Adani Enterprises erased earlier gains of up to 10% and last traded flat in Mumbai’s afternoon trade after the group published a lengthy response of over 400 pages to Hindenburg’s report over the weekend, saying that it will exercise its rights to “pursue remedies” to protect its investors “before all appropriate authorities.”

Adani Enterprises’ stock price remains more than 25% lower in the month to date, Refinitiv data showed. It proceeded with a secondary share sale worth $2.5 billion, which were overshadowed by a rout that wiped out a total of $48 billion as of last week’s close.

Founder Gautam Adani, the richest man in Asia and once second only to Elon Musk, fell out of the world’s top five richest to seventh place on the Bloomberg’s Billionaire Index.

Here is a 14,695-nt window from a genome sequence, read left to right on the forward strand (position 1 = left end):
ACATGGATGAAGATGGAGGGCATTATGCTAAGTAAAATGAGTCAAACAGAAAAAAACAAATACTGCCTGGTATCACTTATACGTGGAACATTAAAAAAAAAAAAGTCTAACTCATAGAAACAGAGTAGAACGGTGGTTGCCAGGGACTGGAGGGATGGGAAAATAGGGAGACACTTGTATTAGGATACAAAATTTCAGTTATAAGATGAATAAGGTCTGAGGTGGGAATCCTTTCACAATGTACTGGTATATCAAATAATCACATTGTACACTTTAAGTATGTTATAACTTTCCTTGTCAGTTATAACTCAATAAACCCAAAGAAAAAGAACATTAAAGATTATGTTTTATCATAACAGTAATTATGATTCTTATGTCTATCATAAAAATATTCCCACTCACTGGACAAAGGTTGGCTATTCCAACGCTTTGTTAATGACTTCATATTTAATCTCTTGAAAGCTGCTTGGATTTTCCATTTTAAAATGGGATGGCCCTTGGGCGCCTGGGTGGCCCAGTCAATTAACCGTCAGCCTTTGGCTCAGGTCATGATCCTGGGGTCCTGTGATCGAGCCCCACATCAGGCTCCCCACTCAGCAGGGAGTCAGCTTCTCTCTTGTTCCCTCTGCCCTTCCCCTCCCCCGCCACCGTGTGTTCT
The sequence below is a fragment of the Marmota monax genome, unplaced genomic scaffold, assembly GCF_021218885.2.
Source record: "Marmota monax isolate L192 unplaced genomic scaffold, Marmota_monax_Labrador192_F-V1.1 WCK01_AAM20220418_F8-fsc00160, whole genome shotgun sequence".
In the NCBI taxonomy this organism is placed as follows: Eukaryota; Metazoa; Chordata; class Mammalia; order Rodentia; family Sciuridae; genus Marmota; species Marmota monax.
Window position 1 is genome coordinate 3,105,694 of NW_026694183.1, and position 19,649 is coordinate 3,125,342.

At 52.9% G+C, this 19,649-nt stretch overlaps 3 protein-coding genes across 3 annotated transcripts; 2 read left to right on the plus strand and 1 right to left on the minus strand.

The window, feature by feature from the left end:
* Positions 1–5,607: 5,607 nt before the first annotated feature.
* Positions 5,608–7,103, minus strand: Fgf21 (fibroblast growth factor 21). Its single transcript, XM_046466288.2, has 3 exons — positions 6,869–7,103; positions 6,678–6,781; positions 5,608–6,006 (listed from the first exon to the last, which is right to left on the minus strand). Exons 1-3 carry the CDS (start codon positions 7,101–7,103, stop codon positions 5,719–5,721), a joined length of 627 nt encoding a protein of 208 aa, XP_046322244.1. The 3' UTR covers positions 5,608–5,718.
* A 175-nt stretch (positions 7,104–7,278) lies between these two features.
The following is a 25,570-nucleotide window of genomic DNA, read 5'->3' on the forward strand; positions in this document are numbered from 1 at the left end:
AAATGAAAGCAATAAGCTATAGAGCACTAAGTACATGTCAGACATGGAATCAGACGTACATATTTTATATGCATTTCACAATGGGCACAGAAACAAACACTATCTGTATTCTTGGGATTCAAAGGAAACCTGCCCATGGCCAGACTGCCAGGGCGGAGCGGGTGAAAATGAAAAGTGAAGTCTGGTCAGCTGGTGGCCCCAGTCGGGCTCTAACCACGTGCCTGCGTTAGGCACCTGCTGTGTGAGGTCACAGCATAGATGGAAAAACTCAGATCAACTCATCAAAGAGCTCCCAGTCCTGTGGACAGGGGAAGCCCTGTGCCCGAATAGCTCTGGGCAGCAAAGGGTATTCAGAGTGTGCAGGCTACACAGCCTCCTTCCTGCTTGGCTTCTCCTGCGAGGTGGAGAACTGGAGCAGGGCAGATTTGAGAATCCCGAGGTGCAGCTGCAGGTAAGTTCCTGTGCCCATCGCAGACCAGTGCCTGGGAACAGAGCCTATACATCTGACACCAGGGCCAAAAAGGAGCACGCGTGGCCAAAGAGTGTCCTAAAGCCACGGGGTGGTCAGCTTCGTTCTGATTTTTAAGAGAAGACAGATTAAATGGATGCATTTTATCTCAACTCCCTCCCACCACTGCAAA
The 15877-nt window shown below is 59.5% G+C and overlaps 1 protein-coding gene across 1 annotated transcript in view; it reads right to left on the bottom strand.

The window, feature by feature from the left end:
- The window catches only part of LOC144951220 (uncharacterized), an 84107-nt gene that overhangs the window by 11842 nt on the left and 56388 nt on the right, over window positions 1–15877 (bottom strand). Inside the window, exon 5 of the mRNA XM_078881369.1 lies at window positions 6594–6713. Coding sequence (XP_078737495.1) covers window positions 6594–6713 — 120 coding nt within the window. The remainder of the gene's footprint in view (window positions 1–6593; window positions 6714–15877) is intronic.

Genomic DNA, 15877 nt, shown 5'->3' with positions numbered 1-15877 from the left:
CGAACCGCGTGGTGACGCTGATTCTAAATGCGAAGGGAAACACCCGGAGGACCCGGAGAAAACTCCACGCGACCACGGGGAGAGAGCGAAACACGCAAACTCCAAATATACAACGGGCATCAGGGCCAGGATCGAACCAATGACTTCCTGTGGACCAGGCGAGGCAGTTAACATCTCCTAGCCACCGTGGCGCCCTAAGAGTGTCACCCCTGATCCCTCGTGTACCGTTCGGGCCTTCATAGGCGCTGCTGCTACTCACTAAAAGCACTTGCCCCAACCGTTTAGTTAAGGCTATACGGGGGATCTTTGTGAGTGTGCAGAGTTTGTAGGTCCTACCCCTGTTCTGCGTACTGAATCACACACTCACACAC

His net worth fell $27.9 billion year to date, the index showed. It peaked at $150 billion on Sept. 20, 2022, before falling to to $92.7 billion as of last week’s close, according to the index.

Despite small gains seen in Adani Enterprises, other affiliates of the Adani Group continued to plunge.

‘Attack on India’

Adani Group said Hindenburg’s allegations were a “calculated attack on India, independence, integrity and quality of Indian institutions, and growth story and ambition of India,” in the response it released over the weekend.

The group’s chief financial officer Jugeshinder Singh said in an interview with CNBC-TV18, an affiliate of CNBC, that the value of Adani Enterprises has not changed “simply because” of share price volatility, adding it instead lies in its “ability to incubate new businesses.”

He added that he is confident Adani Enterprises‘ follow-on public offering will be fully subscribed, calling Hindenburg’s report “simply a lie” and the timing of the report “malicious.”

Hindenburg on Monday morning described the group’s response “bloated” and claimed it “ignores every key allegation” against the conglomerate that it raised.

“Fraud cannot be obfuscated by nationalism of a bloated response that ignores every key allegation we raised,” the short seller titled its response to Adani Group.